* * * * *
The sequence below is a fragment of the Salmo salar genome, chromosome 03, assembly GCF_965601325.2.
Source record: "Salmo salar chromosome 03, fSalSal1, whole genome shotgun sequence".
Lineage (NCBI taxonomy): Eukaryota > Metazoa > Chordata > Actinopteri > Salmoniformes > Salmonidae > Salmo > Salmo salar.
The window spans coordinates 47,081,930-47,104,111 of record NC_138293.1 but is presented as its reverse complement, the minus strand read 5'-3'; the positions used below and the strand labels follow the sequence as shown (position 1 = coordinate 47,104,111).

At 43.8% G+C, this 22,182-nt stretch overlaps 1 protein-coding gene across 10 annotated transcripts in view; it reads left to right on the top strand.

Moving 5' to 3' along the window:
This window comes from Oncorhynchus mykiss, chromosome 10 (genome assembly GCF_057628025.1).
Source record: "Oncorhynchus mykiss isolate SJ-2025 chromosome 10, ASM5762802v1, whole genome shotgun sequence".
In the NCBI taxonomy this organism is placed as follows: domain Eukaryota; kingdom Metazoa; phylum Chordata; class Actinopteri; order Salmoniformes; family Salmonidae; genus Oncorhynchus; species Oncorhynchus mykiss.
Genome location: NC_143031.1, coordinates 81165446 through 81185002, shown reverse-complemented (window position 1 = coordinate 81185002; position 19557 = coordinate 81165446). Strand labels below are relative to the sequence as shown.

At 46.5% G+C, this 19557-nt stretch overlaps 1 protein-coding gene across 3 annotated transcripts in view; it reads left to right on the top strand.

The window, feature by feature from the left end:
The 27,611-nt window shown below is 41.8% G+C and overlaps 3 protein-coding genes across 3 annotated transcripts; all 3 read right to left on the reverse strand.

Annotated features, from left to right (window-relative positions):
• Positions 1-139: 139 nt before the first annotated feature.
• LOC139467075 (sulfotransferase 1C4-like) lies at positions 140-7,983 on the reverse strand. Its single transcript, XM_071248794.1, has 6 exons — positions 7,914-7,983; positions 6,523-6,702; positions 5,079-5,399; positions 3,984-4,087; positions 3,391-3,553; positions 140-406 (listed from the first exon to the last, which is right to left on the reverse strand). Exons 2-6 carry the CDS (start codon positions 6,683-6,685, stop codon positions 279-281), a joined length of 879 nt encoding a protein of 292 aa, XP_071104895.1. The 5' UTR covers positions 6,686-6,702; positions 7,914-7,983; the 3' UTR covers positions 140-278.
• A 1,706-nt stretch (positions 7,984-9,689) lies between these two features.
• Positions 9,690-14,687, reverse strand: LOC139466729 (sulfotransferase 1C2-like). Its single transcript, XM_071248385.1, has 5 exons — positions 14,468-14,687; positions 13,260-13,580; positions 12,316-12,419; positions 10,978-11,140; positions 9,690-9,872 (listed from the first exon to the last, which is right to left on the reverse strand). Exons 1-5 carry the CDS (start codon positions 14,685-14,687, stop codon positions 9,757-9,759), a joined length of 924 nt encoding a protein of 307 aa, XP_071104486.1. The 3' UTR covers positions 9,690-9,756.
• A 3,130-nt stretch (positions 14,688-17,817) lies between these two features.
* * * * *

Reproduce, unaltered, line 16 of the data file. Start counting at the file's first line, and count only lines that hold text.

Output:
• LOC139467075 (sulfotransferase 1C4-like) lies at positions 140-7,983 on the reverse strand. Its single transcript, XM_071248794.1, has 6 exons — positions 7,914-7,983; positions 6,523-6,702; positions 5,079-5,399; positions 3,984-4,087; positions 3,391-3,553; positions 140-406 (listed from the first exon to the last, which is right to left on the reverse strand). Exons 2-6 carry the CDS (start codon positions 6,683-6,685, stop codon positions 279-281), a joined length of 879 nt encoding a protein of 292 aa, XP_071104895.1. The 5' UTR covers positions 6,686-6,702; positions 7,914-7,983; the 3' UTR covers positions 140-278.